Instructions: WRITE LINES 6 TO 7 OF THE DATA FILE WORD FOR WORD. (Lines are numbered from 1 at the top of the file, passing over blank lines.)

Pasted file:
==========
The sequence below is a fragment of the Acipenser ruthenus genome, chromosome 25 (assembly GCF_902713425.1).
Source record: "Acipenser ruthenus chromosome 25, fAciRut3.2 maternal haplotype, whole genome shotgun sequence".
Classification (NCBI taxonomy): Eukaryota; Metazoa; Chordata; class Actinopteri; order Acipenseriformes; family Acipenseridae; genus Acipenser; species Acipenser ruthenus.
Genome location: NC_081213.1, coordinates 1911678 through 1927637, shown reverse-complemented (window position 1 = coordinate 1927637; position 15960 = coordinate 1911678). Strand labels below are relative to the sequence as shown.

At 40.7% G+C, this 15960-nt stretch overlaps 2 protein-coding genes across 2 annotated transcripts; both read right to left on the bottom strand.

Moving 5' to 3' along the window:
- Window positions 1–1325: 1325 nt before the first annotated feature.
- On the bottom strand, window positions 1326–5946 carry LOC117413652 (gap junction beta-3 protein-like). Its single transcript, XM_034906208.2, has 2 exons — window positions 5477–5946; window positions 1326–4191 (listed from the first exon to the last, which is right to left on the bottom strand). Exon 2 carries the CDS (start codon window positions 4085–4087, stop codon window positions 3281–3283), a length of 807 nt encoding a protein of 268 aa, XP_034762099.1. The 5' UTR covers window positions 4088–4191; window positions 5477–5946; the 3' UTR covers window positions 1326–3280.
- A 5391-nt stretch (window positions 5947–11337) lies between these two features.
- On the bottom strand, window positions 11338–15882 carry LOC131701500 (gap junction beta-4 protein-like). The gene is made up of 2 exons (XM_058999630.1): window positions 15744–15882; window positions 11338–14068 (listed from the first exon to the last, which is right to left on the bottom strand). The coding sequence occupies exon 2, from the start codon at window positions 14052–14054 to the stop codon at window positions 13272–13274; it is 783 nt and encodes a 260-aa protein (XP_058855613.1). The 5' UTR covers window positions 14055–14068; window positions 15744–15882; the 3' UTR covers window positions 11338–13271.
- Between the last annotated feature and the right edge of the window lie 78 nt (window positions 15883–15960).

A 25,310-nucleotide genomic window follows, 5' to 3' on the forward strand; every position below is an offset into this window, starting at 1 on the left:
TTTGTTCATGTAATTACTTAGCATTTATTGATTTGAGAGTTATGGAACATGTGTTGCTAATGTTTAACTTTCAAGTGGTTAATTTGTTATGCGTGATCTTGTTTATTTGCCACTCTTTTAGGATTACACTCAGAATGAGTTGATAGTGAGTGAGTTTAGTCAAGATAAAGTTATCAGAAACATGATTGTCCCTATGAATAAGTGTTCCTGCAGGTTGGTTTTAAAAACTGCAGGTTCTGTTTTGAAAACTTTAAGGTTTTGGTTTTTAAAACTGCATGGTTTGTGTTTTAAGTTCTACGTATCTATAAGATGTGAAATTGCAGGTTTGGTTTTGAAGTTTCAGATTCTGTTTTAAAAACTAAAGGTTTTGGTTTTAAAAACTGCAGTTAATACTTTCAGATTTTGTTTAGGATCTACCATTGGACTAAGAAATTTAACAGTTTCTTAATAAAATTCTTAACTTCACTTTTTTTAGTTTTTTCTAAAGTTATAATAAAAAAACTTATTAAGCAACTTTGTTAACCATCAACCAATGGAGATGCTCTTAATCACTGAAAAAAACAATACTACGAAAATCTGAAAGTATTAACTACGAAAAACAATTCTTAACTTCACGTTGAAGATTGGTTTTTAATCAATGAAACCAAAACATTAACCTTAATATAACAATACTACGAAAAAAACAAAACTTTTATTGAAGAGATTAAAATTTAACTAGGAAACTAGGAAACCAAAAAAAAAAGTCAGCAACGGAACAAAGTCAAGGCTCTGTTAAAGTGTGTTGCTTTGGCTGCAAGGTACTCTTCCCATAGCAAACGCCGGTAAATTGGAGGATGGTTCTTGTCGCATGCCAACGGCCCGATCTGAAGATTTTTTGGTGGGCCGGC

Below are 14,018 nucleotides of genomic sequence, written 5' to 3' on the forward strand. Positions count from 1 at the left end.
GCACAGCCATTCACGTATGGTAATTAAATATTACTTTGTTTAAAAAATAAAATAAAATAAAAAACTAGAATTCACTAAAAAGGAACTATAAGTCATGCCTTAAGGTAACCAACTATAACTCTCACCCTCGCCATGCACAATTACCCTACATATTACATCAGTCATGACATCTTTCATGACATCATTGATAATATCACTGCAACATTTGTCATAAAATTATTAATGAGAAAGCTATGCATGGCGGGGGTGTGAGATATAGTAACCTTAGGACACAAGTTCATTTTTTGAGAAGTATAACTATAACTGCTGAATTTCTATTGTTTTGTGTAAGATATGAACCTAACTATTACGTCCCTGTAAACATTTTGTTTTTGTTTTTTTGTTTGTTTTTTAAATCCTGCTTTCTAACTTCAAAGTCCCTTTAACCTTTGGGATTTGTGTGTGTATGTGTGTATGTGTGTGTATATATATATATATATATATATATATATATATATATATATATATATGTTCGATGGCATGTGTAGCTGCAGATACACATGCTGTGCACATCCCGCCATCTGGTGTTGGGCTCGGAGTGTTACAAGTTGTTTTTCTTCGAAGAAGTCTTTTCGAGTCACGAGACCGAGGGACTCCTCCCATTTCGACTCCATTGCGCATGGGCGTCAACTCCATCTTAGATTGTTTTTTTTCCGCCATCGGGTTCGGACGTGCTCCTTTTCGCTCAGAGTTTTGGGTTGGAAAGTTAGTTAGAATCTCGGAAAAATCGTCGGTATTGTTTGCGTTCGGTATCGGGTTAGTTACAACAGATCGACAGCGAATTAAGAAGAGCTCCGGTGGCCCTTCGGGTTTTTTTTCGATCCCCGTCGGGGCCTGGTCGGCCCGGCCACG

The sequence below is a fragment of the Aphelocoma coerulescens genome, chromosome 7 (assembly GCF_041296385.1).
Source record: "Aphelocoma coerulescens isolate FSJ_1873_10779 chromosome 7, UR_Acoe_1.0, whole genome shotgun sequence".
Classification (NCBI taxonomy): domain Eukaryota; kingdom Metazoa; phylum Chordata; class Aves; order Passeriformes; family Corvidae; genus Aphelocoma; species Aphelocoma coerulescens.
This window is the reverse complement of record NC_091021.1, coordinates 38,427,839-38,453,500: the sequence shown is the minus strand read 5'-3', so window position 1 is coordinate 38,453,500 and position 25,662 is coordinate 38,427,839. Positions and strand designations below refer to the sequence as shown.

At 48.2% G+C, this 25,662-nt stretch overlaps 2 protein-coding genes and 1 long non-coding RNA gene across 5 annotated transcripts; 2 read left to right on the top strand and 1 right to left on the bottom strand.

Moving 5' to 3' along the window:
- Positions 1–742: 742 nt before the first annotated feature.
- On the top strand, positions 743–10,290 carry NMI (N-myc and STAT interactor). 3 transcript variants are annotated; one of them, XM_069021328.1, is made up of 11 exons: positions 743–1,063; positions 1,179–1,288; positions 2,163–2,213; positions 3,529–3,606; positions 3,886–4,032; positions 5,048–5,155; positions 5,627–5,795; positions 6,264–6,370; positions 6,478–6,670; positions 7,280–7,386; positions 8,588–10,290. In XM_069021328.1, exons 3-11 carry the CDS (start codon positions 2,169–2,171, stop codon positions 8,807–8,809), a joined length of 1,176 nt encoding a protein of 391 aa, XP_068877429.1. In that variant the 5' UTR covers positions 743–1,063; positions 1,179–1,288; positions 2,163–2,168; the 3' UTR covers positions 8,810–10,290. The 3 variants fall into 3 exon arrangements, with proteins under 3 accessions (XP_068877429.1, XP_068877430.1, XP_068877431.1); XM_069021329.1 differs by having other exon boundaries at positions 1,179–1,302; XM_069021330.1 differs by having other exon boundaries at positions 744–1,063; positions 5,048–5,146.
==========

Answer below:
Moving 5' to 3' along the window:
- Window positions 1–1325: 1325 nt before the first annotated feature.